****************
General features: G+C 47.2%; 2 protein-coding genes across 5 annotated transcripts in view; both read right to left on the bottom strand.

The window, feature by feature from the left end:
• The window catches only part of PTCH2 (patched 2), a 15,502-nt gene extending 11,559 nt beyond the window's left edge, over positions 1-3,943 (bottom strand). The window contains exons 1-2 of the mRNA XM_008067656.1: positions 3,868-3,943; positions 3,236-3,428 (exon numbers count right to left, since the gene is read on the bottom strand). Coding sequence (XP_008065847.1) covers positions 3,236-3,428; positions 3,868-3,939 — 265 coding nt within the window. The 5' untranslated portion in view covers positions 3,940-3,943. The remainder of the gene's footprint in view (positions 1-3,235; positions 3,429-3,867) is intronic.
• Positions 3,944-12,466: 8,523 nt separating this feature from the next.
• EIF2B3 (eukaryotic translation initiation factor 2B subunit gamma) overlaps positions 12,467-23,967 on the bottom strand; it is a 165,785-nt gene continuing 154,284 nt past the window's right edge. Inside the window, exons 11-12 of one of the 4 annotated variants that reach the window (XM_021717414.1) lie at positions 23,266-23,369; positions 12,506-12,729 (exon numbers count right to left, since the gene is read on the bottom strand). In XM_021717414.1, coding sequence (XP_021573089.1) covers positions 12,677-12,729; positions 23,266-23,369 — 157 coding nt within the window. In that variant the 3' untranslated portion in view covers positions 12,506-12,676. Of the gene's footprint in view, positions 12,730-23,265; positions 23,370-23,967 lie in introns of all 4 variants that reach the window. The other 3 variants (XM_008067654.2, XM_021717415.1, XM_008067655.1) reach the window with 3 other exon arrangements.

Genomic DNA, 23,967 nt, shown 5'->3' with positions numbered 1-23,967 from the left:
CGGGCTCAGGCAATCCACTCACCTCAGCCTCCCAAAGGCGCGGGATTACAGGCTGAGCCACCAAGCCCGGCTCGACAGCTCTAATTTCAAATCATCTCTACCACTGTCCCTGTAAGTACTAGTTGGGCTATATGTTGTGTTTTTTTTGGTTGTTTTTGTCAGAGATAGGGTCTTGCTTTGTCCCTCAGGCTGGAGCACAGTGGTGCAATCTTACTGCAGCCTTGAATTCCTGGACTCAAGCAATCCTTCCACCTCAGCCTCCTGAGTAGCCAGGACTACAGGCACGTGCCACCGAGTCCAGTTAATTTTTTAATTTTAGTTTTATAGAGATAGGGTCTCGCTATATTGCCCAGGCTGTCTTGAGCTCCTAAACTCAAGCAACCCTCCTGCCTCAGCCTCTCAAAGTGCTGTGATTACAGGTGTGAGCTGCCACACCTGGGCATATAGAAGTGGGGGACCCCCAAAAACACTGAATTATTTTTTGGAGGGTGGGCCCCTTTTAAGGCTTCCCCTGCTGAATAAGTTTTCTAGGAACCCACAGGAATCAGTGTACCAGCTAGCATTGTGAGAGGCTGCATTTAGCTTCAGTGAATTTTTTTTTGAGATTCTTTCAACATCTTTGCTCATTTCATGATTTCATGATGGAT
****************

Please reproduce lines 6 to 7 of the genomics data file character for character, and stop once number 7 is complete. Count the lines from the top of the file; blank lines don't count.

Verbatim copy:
Genomic DNA, 23,967 nt, shown 5'->3' with positions numbered 1-23,967 from the left:
CGGGCTCAGGCAATCCACTCACCTCAGCCTCCCAAAGGCGCGGGATTACAGGCTGAGCCACCAAGCCCGGCTCGACAGCTCTAATTTCAAATCATCTCTACCACTGTCCCTGTAAGTACTAGTTGGGCTATATGTTGTGTTTTTTTTGGTTGTTTTTGTCAGAGATAGGGTCTTGCTTTGTCCCTCAGGCTGGAGCACAGTGGTGCAATCTTACTGCAGCCTTGAATTCCTGGACTCAAGCAATCCTTCCACCTCAGCCTCCTGAGTAGCCAGGACTACAGGCACGTGCCACCGAGTCCAGTTAATTTTTTAATTTTAGTTTTATAGAGATAGGGTCTCGCTATATTGCCCAGGCTGTCTTGAGCTCCTAAACTCAAGCAACCCTCCTGCCTCAGCCTCTCAAAGTGCTGTGATTACAGGTGTGAGCTGCCACACCTGGGCATATAGAAGTGGGGGACCCCCAAAAACACTGAATTATTTTTTGGAGGGTGGGCCCCTTTTAAGGCTTCCCCTGCTGAATAAGTTTTCTAGGAACCCACAGGAATCAGTGTACCAGCTAGCATTGTGAGAGGCTGCATTTAGCTTCAGTGAATTTTTTTTTGAGATTCTTTCAACATCTTTGCTCATTTCATGATTTCATGATGGAT